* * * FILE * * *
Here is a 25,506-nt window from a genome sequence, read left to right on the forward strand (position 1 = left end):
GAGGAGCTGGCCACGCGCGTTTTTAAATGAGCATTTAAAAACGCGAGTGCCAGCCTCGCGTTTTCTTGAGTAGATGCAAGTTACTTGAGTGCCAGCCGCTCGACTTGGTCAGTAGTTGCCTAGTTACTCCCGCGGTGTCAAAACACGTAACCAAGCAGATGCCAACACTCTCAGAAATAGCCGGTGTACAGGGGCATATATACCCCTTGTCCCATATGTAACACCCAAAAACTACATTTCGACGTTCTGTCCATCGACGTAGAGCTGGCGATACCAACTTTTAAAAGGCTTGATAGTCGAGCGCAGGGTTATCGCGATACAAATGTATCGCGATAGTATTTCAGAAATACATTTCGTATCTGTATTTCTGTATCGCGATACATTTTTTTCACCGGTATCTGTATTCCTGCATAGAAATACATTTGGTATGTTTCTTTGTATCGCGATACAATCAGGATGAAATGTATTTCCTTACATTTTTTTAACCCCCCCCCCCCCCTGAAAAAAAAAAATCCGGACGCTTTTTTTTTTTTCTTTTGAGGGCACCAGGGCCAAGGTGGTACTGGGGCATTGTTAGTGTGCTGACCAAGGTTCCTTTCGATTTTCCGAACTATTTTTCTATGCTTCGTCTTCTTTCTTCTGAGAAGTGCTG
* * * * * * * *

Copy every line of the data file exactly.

Here is a 25,506-nt window from a genome sequence, read left to right on the forward strand (position 1 = left end):
GAGGAGCTGGCCACGCGCGTTTTTAAATGAGCATTTAAAAACGCGAGTGCCAGCCTCGCGTTTTCTTGAGTAGATGCAAGTTACTTGAGTGCCAGCCGCTCGACTTGGTCAGTAGTTGCCTAGTTACTCCCGCGGTGTCAAAACACGTAACCAAGCAGATGCCAACACTCTCAGAAATAGCCGGTGTACAGGGGCATATATACCCCTTGTCCCATATGTAACACCCAAAAACTACATTTCGACGTTCTGTCCATCGACGTAGAGCTGGCGATACCAACTTTTAAAAGGCTTGATAGTCGAGCGCAGGGTTATCGCGATACAAATGTATCGCGATAGTATTTCAGAAATACATTTCGTATCTGTATTTCTGTATCGCGATACATTTTTTTCACCGGTATCTGTATTCCTGCATAGAAATACATTTGGTATGTTTCTTTGTATCGCGATACAATCAGGATGAAATGTATTTCCTTACATTTTTTTAACCCCCCCCCCCCCCTGAAAAAAAAAAATCCGGACGCTTTTTTTTTTTTCTTTTGAGGGCACCAGGGCCAAGGTGGTACTGGGGCATTGTTAGTGTGCTGACCAAGGTTCCTTTCGATTTTCCGAACTATTTTTCTATGCTTCGTCTTCTTTCTTCTGAGAAGTGCTG